Daguerreotypes : First Photographs

Keeping History
By Georgen Gilliam Charnes

In the vault of the NHA Research Library, there are several boxes filled with small wood or leather cases, each about the size of your hand. The cases are decorated with carvings, gold-embossed designs, and sometimes, pieces of glass. When opened, each case typically reveals a velvet lining and a gold-framed image of a unsmiling man, woman, or child, who is usually seated and looking directly into the camera, a hand-painted blush on each cheek and gilt shine applied to a piece of jewelry. These images are daguerreotypes, the first type of photographic images ever made.

Frenchman Louis Daguerre invented the daguerreotype process in 1839. In November of that year, the first authorized agent arrived in New York City selling the rights to the process and the equipment to create them. Hundreds of shops were set up within weeks, and within three years even the smallest town offered “daguerrotypy,” which was irresistible to both rich and poor, even at the high price of several dollars a portrait. The base of a daguerreotype is a silver-coated plate of copper. There is no negative involved with this process; therefore, each image is one of a kind. The image is also reversed, so wedding rings appear to be on the right hand and signs appear to be written backwards. In the first years, sitting for a daguerreotype required being exposed to light for five to
seventy minutes. Soon, however, the process was improved, and the time required for sitting was reduced to a few seconds. Since this is still a long time to remain still, photographers often used a pole with a two-pronged “fork” that could be adjusted in height, called the “Jenny Lind Posing Headrest,” to keep the subject’s head immobile during exposures. Rosy cheeks and the gilt of golden jewelry were often hand painted onto the delicate image before being matted, covered in glass, and placed in its decorative case. Daguerreotypes continued to be popular through the 1850s, when they were edged out by the cheaper tintype.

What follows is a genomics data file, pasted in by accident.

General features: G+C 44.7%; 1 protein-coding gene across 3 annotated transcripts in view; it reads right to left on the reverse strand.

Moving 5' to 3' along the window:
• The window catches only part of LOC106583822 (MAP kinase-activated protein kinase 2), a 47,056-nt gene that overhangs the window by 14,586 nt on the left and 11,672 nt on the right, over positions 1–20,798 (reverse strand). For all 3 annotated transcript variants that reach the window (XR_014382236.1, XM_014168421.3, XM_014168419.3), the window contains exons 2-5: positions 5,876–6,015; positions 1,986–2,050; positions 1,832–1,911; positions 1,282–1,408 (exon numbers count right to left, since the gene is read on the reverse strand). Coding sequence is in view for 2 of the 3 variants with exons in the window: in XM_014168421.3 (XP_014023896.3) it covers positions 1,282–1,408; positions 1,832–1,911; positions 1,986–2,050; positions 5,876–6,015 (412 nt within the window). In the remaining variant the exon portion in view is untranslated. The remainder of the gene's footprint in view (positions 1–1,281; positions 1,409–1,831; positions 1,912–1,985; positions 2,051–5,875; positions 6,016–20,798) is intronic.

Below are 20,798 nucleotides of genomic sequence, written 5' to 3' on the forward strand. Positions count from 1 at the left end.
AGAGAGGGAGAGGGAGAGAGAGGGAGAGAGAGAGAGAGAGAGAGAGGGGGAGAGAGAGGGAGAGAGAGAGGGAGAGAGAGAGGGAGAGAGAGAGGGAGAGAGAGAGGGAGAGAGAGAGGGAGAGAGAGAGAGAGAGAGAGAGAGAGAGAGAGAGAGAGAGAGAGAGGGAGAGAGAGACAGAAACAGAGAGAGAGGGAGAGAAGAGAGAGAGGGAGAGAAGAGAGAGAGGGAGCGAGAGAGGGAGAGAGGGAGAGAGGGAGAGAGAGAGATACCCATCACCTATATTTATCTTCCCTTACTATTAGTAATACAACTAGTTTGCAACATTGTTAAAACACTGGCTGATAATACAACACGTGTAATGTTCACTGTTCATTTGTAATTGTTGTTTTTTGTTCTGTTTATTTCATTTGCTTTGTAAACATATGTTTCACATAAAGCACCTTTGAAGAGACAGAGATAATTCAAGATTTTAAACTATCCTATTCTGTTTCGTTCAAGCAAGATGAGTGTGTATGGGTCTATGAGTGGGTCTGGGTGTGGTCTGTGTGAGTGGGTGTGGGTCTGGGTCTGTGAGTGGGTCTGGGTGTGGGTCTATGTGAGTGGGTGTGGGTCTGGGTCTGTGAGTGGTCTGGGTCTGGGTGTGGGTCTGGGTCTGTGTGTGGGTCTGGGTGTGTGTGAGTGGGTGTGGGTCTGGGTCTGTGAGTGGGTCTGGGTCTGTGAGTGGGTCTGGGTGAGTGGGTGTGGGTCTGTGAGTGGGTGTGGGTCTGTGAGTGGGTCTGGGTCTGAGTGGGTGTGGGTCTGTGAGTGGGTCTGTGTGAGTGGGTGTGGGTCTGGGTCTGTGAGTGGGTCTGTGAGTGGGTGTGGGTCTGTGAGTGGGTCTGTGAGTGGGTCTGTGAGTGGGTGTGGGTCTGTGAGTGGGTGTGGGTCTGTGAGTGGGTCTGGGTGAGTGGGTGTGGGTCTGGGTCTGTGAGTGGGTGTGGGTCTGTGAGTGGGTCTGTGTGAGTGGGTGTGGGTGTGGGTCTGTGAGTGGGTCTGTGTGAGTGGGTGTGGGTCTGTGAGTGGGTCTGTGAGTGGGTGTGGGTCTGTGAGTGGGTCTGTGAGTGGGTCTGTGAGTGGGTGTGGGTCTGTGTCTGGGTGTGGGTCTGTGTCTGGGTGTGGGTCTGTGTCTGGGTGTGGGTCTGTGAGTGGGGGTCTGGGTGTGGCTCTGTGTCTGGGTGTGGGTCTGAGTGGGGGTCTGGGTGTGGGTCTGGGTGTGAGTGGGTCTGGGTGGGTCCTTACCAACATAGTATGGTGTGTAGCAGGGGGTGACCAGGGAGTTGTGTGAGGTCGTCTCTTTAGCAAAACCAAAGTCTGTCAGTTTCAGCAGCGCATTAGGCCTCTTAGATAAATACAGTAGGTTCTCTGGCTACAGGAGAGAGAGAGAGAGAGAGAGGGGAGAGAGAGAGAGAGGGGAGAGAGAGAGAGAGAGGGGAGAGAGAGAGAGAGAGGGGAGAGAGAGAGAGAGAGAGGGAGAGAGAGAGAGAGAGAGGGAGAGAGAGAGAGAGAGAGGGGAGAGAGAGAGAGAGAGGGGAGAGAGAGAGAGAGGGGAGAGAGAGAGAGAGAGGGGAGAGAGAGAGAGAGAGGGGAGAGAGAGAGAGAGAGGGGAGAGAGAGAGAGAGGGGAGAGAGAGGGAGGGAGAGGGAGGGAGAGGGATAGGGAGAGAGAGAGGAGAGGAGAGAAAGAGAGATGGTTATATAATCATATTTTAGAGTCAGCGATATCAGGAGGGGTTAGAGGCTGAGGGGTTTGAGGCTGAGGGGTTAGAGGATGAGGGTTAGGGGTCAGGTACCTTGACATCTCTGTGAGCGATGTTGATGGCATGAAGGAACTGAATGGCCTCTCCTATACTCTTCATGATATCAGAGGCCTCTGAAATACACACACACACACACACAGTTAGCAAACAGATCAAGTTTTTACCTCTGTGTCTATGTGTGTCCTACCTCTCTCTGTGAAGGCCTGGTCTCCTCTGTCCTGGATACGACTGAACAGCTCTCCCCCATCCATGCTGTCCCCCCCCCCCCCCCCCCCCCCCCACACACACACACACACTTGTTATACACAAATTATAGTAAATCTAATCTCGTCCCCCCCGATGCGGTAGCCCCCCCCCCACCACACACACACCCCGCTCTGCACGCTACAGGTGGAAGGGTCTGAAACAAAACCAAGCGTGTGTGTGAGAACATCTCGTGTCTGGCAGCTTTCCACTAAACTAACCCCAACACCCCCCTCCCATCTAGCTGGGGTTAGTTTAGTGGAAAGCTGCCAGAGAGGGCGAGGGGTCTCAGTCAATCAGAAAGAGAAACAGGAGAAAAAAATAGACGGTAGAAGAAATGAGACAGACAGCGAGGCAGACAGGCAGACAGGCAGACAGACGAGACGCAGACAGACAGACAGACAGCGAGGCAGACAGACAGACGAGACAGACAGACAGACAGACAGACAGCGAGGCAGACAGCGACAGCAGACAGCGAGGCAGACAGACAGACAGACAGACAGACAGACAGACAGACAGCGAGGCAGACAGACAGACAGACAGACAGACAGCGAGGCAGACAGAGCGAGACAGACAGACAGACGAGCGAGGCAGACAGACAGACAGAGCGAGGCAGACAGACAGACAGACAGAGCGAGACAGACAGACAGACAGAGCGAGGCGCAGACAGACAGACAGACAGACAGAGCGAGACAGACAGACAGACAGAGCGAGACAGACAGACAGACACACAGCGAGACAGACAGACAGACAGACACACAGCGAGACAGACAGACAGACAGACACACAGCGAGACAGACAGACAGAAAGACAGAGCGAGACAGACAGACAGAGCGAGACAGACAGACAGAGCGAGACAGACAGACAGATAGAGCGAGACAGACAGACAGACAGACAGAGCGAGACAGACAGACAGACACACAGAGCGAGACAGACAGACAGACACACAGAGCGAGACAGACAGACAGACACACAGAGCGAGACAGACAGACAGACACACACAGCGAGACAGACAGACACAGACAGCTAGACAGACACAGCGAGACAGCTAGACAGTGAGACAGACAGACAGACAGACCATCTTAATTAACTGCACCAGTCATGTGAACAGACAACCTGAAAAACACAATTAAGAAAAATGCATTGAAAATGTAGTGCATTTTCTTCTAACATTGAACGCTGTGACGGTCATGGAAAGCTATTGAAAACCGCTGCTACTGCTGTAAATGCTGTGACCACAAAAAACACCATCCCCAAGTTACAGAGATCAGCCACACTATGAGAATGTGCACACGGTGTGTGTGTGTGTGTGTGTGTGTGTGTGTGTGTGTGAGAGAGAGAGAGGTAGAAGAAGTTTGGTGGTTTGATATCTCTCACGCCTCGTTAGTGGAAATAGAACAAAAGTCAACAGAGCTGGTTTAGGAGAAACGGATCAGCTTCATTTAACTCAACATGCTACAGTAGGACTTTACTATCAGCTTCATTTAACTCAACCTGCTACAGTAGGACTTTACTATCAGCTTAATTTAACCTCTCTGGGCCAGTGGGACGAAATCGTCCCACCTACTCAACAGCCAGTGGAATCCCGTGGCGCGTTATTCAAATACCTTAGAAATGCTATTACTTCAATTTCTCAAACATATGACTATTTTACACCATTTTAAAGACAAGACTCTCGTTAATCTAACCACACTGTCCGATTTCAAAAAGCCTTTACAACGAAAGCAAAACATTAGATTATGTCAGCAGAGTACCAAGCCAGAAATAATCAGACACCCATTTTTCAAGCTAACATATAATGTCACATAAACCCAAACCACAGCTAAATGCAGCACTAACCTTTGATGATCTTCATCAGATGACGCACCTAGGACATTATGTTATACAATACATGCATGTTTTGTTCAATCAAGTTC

The NHA Research Library houses about 200 cased daguerreotype images, many of which do not feature a photographer’s mark. We do know, however, that Nantucket hosted several traveling daguerreotypists in the years after the introduction of the process, most of whom stayed for no more than a few weeks. The earliest advertisement in the Nantucket Inquirer was in September 1841, for a Dr. Mayo G. Smith, who claimed to have been “initiated in the mysteries of Photography, by Prof. Morse of the N. York University” and offered “likenesses in neat morocco case for $3 to $5,” at the corner of Union and Main Streets. Others who visited and resided in Nantucket in the first half of the nineteenth century includes a “Mr. Dewey” in 1842 and H.S. Chase in 1843. By October 1843 George
F. Barney bought Chase’s equipment and offered single images for the reduced price of $2.50 at 86 ½ Main Street. In September of 1845 Mr. E. Goddard was “prepared to execute Miniature Likenesses” at 43 Orange Street; dental surgery was performed by Doct. Adams, Practical Dentist, in the same rooms. G. W. J. Hawes, who later moved his business to New Bedford, came to Nantucket in May of 1846. Maxham & Gorham offered to “those wishing likenesses of themselves or friends, can procure them, of any shade or color desired” at 41 Orange Street in 1848.

Daguerreotypes are sometimes difficult to see clearly, because the silver coating acts like a mirror, resulting in a “negative” quality, unless you view them straight on. Ambrotypes, another kind of cased image, were created on glass and presented with black backing for viewing. Ambrotypes do not have the same negative quality when viewed, so they’re easily distinguished from daguerreotypes. The quality of the image in a daguerreotype is startlingly detailed. Hair, jewelry, and backgrounds can be examined very closely, unlike photographs made with today’s processes. Because of the nature of the process, light actually creates the image at a molecular level. There is no “grain” to be seen as there
is with modern film. In practical terms, when you look at a daguerreotype through a magnifying glass, the closer you look, the more you see. For example, an image of a street scene may have a street sign a full block away in the background. With magnification, one can read the text on this sign (remembering that it’s backwards).

If you have a daguerreotype, the best way to preserve it is to keep it out of light. Propping the case open on a shelf, as you would modern photographs, causes daguerreotypes to fade quickly. You might consider having a duplicate made, and displaying the duplicate image. If the case of your daguerreotype has come apart, remember that the surface of the image is extremely fragile, and can be damaged with the touch of a finger – it will retain forever fingerprints left on its surface. You might consider having it professionally re-cased in the same case with new glass.

When I look at daguerreotypes, I am always reminded how startling it must have been to see a photograph when the process was first invented. The detail of the image and the immediacy of delivery were entirely new. Before the daguerreotype, people only had their likeness if they could afford to commission a portrait to be painted. We’re fortunate that many Nantucketers cared to have their “likenesses” captured, and lucky to have them here at the NHA, where we can preserve and provide access to them.

Originally published in the “Keeping History” column of the Inquirer & Mirror, summer of 2004.

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